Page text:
Good ASL Habits to Develop

Good ASL Habits to Develop

Everyone knows that when learning something new that it’s a good idea to start off right as habits are hard to break and it takes longer to relearn the “proper” habit.

So, here’s a list of good habits to have while using ASL:


If you made a fingerspelling or sign mistake it’s often a habit to “erase” it with your hand (waving in the air). Don’t do this, instead just pause or shake your head no and start again, or sign MISTAKE and continue again.


Another habit to avoid is while fingerspelling, don’t sign “J” backwards (so it looks reversed), and signing “Z” with the little finger instead of the first finger.

Avoid the tendency to “bounce” your double letters, they’re supposed to “slide” a bit.

To help lessen the confusion between common letters like D and F, or S and A.

A helpful reminder is that D comes first before F in the alphabet, so hold up your first finger up to form D. As for the difference between S & A, just think the word “fist” has an S in it – so make a fist for S.

Eye Gaze

When watching a conversation watch the face or the whole upper body rather than concentrate on the hands. If you concentrate only on the hands, you miss other clues like negation, facial expressions and such.

Beginner signers are often confused by a Deaf person signing to and looking at an empty space.  Stop the impulse to see if that person is really there. In ASL this is establishing “role taking”, which is the same as saying “he said” and “she said” before quoting.

Sometimes a Deaf person will momentarily look elsewhere as they’re thinking of something else to say.  This prevents the other person from taking their turn to talk.

Mouth Movements

Many Deaf do mouth many of the words they sign.  The right time for mouthing these depends on numerous factors.  Some of those factors have to do with whether or not a sign is traditionally done with a specific mouth morpheme (for example: NOT-YET uses a slightly open mouth showing the tongue covering the lower teeth).

Many Hearing signers mouth inappropriately by either overexaggerating their mouth movements, or mouthing English words while doing signs that require specific mouth morphemes. So, try and avoid this habit.


When you are conversing with a Deaf person and he signs something you don’t recognize, use the “HEY” sign to stop him before he goes much further. You can also ask them to “SLOW”, “SIGN MISSED”, or “SIGN MEANING”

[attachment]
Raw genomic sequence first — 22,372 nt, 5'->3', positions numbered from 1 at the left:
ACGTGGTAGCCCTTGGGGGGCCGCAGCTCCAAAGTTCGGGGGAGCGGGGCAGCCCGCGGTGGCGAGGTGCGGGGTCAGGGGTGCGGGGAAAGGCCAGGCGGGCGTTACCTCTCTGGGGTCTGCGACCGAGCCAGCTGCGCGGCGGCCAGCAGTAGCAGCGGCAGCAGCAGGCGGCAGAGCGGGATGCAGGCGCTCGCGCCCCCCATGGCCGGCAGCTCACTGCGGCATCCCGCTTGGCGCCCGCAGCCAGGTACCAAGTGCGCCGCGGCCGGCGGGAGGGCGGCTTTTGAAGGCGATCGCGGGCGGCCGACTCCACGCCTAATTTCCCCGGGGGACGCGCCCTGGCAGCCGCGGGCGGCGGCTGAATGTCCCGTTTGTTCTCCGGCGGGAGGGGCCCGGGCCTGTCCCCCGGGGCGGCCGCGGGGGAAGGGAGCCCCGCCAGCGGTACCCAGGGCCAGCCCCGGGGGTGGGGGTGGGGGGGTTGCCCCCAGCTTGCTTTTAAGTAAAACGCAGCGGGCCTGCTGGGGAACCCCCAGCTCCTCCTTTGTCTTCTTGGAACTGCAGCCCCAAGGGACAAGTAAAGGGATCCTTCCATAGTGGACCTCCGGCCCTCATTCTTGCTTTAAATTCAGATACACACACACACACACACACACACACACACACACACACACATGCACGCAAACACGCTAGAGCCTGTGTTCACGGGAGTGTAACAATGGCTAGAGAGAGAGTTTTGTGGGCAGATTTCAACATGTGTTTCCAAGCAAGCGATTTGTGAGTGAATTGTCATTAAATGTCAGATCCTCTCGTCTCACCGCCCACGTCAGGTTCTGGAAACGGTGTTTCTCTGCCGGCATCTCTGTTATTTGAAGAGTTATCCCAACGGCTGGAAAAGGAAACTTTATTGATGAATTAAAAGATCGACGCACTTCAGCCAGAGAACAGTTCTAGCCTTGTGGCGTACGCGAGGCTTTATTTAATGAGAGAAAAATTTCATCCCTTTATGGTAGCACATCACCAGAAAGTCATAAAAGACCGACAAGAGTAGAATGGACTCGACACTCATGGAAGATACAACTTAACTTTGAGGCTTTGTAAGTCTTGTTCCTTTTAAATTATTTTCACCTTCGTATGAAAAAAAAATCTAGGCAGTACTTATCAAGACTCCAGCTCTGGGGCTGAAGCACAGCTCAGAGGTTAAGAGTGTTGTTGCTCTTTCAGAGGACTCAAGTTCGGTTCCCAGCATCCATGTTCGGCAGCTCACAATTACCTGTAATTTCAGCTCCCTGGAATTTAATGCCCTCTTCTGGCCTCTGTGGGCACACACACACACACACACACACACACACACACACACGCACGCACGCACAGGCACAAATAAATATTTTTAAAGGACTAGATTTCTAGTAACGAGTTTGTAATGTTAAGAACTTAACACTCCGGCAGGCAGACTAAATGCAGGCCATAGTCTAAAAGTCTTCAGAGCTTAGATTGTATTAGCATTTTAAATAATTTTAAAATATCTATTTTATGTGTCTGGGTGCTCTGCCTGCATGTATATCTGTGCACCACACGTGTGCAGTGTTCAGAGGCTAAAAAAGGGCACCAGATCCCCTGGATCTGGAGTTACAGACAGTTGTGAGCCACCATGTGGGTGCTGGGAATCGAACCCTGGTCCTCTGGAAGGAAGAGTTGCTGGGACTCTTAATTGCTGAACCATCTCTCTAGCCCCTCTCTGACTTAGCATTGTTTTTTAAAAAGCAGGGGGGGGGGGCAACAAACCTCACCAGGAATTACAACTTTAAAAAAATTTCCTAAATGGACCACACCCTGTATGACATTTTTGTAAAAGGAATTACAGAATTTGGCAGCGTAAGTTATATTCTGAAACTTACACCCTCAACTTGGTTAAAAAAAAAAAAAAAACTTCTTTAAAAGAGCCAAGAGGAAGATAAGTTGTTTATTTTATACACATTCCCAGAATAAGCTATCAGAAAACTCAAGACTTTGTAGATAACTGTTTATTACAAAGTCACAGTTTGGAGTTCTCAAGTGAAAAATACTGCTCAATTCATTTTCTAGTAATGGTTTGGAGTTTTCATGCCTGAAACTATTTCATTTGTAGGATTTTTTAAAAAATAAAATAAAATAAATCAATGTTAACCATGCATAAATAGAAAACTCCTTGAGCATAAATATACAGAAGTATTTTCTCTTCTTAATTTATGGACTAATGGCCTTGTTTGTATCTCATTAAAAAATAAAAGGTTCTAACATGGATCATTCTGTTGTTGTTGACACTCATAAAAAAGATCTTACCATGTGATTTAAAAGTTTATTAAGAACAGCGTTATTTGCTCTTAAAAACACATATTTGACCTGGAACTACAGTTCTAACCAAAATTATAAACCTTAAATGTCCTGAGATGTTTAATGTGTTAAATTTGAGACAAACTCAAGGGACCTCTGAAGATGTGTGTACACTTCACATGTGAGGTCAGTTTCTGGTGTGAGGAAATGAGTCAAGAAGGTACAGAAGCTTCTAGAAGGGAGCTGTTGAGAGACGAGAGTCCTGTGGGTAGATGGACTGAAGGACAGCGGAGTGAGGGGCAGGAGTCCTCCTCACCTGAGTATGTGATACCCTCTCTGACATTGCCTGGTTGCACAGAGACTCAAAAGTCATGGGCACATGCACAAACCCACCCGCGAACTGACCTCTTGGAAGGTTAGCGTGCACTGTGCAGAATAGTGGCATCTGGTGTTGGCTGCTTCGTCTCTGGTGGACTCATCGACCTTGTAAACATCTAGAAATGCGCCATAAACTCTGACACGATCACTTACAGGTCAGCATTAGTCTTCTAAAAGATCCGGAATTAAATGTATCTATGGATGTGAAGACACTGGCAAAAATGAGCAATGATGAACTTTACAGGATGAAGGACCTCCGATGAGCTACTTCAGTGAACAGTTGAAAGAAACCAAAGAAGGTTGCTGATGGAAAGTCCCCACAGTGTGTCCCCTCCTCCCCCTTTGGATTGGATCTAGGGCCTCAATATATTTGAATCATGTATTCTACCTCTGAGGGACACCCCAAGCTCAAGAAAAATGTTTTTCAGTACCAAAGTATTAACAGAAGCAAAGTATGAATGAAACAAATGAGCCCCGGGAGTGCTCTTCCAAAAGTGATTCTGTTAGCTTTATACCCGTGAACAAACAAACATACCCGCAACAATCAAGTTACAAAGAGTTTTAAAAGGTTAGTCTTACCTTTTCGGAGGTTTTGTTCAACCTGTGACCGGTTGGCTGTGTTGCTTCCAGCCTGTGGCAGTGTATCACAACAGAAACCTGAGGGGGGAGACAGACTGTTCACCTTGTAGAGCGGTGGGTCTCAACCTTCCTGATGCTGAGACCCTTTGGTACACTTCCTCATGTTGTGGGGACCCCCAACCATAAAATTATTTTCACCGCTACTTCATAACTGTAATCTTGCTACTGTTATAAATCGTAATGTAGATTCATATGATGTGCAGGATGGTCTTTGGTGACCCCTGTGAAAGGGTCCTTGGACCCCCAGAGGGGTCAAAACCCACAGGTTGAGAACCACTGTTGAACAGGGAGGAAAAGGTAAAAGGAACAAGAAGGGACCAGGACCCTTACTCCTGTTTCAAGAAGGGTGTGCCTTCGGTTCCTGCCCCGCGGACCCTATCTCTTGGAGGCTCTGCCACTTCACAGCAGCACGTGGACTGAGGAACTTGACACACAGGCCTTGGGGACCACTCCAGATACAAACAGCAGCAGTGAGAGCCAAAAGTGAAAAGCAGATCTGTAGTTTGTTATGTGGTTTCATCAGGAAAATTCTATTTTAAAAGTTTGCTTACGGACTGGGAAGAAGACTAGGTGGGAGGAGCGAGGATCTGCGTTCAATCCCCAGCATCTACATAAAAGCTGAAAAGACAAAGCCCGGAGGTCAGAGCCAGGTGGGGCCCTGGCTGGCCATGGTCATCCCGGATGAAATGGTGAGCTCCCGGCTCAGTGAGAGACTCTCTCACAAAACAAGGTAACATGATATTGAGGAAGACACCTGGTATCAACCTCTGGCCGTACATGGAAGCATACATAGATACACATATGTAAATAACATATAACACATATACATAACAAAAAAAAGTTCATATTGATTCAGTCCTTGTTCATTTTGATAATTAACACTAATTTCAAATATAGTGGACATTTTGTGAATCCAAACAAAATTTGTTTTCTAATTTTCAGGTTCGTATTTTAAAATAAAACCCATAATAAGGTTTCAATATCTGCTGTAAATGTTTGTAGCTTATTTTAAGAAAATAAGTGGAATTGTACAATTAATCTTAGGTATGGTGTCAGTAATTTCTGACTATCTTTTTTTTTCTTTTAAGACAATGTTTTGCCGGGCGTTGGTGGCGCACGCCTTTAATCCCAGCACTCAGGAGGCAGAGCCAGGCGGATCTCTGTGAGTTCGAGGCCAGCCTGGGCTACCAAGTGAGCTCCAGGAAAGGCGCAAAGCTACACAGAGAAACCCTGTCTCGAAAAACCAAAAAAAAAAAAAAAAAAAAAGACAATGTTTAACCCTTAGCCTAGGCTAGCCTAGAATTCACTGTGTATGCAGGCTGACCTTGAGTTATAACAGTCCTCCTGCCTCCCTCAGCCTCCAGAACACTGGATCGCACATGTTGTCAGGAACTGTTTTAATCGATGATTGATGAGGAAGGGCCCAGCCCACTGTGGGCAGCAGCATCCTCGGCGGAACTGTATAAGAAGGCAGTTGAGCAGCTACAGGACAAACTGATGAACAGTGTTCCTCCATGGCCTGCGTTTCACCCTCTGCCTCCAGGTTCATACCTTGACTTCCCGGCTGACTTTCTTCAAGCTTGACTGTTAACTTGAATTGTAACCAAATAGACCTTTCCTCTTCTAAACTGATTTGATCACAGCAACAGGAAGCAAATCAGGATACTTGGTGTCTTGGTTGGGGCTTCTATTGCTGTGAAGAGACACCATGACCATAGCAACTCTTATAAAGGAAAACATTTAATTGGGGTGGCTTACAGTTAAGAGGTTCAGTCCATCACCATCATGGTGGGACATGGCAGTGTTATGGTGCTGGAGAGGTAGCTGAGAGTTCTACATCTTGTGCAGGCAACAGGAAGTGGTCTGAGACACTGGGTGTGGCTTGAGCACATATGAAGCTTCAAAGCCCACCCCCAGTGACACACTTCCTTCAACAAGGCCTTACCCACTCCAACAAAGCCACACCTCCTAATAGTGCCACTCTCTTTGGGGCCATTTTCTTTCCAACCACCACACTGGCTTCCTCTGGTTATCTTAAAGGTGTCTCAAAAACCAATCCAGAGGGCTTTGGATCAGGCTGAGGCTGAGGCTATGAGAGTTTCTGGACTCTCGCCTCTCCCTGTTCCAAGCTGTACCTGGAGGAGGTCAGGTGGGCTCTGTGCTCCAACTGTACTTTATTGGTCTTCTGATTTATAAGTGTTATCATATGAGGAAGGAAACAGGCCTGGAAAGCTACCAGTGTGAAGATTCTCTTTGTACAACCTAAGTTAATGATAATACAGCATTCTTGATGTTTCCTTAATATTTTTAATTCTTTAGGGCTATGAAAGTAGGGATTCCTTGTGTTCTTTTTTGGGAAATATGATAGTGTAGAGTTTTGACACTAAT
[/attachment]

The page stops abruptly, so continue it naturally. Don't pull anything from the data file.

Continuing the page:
If you need to walk between two Deaf people chatting (like in a hallway). Just walk through at your normal pace and sign “EXC– USE” a few times. Ducking down and walking underneath as not to interrupt the signing is much more distracting.

Getting their attention

You can get a Deaf person’s attention by:

  • Waving your hand

  • tapping lightly on the shoulder

  • lightly slapping the table at which someone is sitting

  • in some circumstances–stomping your foot on the ground or flashing the lights,

Discretion should be used because not all ways are appropriate at all times and there are right ways to do it. (ex. if you flash the lights rapidly, many times you will either annoy the Deaf or you will cause some people to think there is an emergency.)

Dominant Hand

You should use your dominant hand for fingerspelling and for all “one-handed signs.”

You should use your non-dominant hand as a “partner hand” for signs in which both hands move, and as a “base” (steady) hand for two-handed signs in which only the dominant hand moves, such as in indexing.

Avoid “switching” back and forth between hands as it becomes confusing.

Know Your Limit

Please recognize your limit in your ASL skills. Do not claim to be fluent if you’re under two years of signing experience. Too often Deaf people share stories of various people coming up to them and say “I know ASL” when in fact they only can fingerspell or aren’t past Level 1.

The same thing goes for the urge to go and interpret for a Deaf person in public, such as seeing a Deaf person ordering at a counter.

Keep these habits in mind during your journey in ASL and you’ll be off to a great start.